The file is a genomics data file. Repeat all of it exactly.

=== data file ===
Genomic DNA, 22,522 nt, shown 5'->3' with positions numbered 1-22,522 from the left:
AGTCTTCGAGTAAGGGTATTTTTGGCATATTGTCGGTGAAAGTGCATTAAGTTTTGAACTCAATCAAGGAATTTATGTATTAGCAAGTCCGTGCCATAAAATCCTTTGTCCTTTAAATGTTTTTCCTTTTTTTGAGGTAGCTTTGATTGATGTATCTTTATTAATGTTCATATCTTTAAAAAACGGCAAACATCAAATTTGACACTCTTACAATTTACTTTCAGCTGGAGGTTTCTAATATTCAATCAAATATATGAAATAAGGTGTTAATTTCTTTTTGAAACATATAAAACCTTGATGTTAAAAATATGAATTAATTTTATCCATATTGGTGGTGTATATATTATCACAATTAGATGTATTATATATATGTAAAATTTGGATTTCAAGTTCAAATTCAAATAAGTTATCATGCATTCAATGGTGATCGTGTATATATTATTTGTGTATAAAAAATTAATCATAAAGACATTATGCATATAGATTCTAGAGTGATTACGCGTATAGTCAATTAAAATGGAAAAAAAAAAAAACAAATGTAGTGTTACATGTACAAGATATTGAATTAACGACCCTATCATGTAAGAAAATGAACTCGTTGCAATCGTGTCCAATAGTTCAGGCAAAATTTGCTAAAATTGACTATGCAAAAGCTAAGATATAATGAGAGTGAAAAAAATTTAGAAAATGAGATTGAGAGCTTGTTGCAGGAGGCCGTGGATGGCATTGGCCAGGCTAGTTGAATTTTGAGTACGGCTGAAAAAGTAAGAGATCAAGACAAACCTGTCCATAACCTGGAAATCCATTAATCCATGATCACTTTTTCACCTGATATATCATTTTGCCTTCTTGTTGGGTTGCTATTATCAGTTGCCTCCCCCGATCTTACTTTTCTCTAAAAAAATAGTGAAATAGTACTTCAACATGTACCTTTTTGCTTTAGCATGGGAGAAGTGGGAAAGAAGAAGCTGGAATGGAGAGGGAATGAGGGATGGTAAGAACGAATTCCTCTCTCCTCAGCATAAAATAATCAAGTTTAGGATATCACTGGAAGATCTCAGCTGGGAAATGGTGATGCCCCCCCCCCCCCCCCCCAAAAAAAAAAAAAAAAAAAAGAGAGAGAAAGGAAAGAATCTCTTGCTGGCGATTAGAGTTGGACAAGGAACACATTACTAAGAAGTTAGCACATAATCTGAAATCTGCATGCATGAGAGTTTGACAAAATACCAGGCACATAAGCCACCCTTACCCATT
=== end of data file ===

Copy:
Genomic DNA, 22,522 nt, shown 5'->3' with positions numbered 1-22,522 from the left:
AGTCTTCGAGTAAGGGTATTTTTGGCATATTGTCGGTGAAAGTGCATTAAGTTTTGAACTCAATCAAGGAATTTATGTATTAGCAAGTCCGTGCCATAAAATCCTTTGTCCTTTAAATGTTTTTCCTTTTTTTGAGGTAGCTTTGATTGATGTATCTTTATTAATGTTCATATCTTTAAAAAACGGCAAACATCAAATTTGACACTCTTACAATTTACTTTCAGCTGGAGGTTTCTAATATTCAATCAAATATATGAAATAAGGTGTTAATTTCTTTTTGAAACATATAAAACCTTGATGTTAAAAATATGAATTAATTTTATCCATATTGGTGGTGTATATATTATCACAATTAGATGTATTATATATATGTAAAATTTGGATTTCAAGTTCAAATTCAAATAAGTTATCATGCATTCAATGGTGATCGTGTATATATTATTTGTGTATAAAAAATTAATCATAAAGACATTATGCATATAGATTCTAGAGTGATTACGCGTATAGTCAATTAAAATGGAAAAAAAAAAAAACAAATGTAGTGTTACATGTACAAGATATTGAATTAACGACCCTATCATGTAAGAAAATGAACTCGTTGCAATCGTGTCCAATAGTTCAGGCAAAATTTGCTAAAATTGACTATGCAAAAGCTAAGATATAATGAGAGTGAAAAAAATTTAGAAAATGAGATTGAGAGCTTGTTGCAGGAGGCCGTGGATGGCATTGGCCAGGCTAGTTGAATTTTGAGTACGGCTGAAAAAGTAAGAGATCAAGACAAACCTGTCCATAACCTGGAAATCCATTAATCCATGATCACTTTTTCACCTGATATATCATTTTGCCTTCTTGTTGGGTTGCTATTATCAGTTGCCTCCCCCGATCTTACTTTTCTCTAAAAAAATAGTGAAATAGTACTTCAACATGTACCTTTTTGCTTTAGCATGGGAGAAGTGGGAAAGAAGAAGCTGGAATGGAGAGGGAATGAGGGATGGTAAGAACGAATTCCTCTCTCCTCAGCATAAAATAATCAAGTTTAGGATATCACTGGAAGATCTCAGCTGGGAAATGGTGATGCCCCCCCCCCCCCCCCCCAAAAAAAAAAAAAAAAAAAAGAGAGAGAAAGGAAAGAATCTCTTGCTGGCGATTAGAGTTGGACAAGGAACACATTACTAAGAAGTTAGCACATAATCTGAAATCTGCATGCATGAGAGTTTGACAAAATACCAGGCACATAAGCCACCCTTACCCATT